The EFF’s technologist thinks he is not overestimating the power of Big Data. “We may be overestimating how accurate it is, but not the power it has on people’s life. There are states in the US where sentencing guidelines are being set by data: how long someone goes to jail is based on statistics. That’s a lot of power, I would say,” Gillula pointed out.
However, he thinks privacy and Big Data can coexist if certain rules are respected. “First, not all data should be collected. Second, consent is essential. Third, users should encrypt a lot. Fourth, data about people is different than data about floods or other physical systems: people are committing suicide after hacks like the Ashley Madison one,” he said. Computer scientists can do a lot to help. The EFF, for example, has developed Privacy Badger, a tool that blocks third parties’ tracking cookies, and Let’s Encrypt, an easy encryption tool. Above all, scientists can raise awareness. “To the general public anybody working in computer science is a magician, and you can take advantage of that: understand the general problems and speak out,” he concluded.
The standard mechanisms for privacy protection (like the “notice and consent” forms for sharing data online) are grossly ineffective in the times of Big Data. Regulation and policy are required to tackle the issue effectively.
Professor of information technology and public policy at Carnegie Mellon University (CMU). Acquisti is also director of the Peex (Privacy Economics Experiments) lab and the co-director of the CBDR (Center for Behavioral and Decision Research), both at CMU.
People have looked for privacy in all times and places: there is evidence of this in pre-industrialized Java and Bali in the 1950s, in Tuareg communities, in ancient Rome, and in classic Greece. Holy texts like the Quran or the Torah make reference to informational privacy. The very Genesis deals with privacy, when Adam and Eve discover they have private parts.
“Evidence of universal privacy seeking behaviour debunks some of the frames used in the mainstream debate. For example, the idea that the success of social media shows that people don’t really care about privacy. Or the idea that privacy is a modern invention, since we have always lived in a village where everybody knew each other, and the normal state of humankind has always been the lack of privacy,” explained Alessandro Acquisti, professor of information technology and public policy at Carnegie Mellon University (CMU).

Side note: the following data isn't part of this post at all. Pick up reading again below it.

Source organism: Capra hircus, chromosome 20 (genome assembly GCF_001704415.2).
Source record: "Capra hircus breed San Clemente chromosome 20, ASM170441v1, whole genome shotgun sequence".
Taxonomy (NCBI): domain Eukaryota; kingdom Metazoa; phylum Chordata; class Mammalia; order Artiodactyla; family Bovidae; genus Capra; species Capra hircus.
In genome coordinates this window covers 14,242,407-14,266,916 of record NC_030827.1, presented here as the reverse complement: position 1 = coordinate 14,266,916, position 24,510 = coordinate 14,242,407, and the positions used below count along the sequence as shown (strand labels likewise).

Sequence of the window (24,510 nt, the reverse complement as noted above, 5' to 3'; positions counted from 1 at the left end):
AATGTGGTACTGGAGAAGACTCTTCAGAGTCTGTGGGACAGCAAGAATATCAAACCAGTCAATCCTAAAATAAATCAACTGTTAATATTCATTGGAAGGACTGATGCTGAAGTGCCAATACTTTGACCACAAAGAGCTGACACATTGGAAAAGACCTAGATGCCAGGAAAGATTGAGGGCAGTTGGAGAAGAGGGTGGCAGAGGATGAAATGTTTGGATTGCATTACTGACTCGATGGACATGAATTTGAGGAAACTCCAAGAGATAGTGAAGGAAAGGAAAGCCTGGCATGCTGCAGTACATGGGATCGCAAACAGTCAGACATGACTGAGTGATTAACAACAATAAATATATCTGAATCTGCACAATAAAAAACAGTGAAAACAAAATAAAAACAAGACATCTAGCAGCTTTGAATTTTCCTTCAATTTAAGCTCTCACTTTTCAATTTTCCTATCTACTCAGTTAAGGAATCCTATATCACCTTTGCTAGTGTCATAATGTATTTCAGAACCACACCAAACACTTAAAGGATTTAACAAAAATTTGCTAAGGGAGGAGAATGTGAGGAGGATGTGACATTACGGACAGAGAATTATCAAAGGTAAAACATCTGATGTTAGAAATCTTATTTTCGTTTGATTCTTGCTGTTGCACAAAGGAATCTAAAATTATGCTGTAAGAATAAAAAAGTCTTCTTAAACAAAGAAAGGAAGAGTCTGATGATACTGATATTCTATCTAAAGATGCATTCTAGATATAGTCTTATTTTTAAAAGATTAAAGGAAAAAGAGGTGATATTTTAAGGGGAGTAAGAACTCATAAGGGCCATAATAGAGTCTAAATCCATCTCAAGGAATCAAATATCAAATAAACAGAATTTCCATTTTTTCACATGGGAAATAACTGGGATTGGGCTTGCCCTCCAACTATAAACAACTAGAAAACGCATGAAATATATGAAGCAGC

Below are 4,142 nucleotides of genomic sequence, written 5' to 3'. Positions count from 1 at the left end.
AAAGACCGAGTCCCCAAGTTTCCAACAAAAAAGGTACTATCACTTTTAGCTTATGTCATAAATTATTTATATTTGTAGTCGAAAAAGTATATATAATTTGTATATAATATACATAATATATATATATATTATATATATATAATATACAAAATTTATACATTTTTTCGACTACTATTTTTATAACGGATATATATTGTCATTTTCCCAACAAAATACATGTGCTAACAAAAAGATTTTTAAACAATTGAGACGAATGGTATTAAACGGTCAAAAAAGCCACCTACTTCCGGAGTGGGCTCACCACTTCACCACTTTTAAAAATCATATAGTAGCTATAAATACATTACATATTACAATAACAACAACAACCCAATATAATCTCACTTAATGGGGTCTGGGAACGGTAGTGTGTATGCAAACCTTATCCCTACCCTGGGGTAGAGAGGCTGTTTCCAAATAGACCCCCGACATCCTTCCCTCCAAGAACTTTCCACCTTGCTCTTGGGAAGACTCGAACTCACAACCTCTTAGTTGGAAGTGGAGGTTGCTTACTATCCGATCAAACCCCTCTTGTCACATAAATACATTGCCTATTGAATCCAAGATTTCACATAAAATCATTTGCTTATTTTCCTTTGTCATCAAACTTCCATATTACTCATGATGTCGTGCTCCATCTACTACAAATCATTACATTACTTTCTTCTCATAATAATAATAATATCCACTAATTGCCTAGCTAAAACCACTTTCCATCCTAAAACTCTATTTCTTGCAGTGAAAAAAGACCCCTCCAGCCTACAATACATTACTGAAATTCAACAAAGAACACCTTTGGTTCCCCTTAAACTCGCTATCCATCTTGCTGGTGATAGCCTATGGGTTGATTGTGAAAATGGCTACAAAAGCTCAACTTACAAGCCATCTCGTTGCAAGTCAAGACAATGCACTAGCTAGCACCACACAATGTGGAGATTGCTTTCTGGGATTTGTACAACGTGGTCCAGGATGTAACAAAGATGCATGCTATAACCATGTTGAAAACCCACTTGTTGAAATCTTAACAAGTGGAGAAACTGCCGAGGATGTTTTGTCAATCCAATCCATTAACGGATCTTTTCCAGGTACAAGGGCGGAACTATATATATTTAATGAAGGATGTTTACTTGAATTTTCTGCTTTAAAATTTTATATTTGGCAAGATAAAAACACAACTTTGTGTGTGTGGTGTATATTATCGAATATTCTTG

Instead, not only humans, but even animals seek privacy: certain apes seek seclusion when mating and cats seek privacy when they are sick. “Why do they do so? Is it for security? That is the point: I believe privacy is related to some need of security. Our ability to manage public and private is a way to manage security,” Acquisti argues.
His work has explored how people make decisions on privacy, and the results ring an alarm. People face great difficulties in handling privacy, so the standard online “notice and consent” mechanisms are grossly inadequate for privacy protection. Regulation and policy are required to tackle the issue, according to Acquisti.
In the first place, privacy decisions are far from purely rational. For example, sensorial input can change them. In an experiment in which volunteers where asked to fill out a form with sensitive questions (eg. a secret sexual phantasy), the tendency to reveal sensitive info changed with inputs like: an actor dressed like a guard walking around the room; a muffled phone conversation in a neighbouring room; or even smelling clove oil. “Offline, we are very good at using sensorial stimuli to negotiate privacy boundaries. But online we lack them: we don’t smell the Facebook and Google that are monitoring us,” said Acquisti.
Even if users were completely rational, still they ignore some of the consequences of their decisions. In an experiment, Acquisti took pictures of students on a campus and used a face recognition software to match them with Facebook profiles: he found the profile of 1 out of 3 subjects. In another experiment, he combined demographic data that people disclose on Facebook with publicly available social security files, to predict statistically the social security number (SSN) of users: for example, identifying the first 5 digits of the SSN for around one fourth of the subjects. “Chain the two experiments together and you can predict SSN from faces!” he points out. Interoperability produces data accretion. “We reveal so many data and analytics is becoming so sophisticated that sensitive information can easily emerge from trivial one,” he pointed out.
Acquisti also questioned that sharing everything will enrich everybody. In a simulation of the interaction between consumers, websites, and ad networks, he showed that when all the consumers’ information is shared, their surplus is zero while all the benefits go to the ad network. “Big Data will make the economic pie larger, but it may also change how it is shared,” he remarked.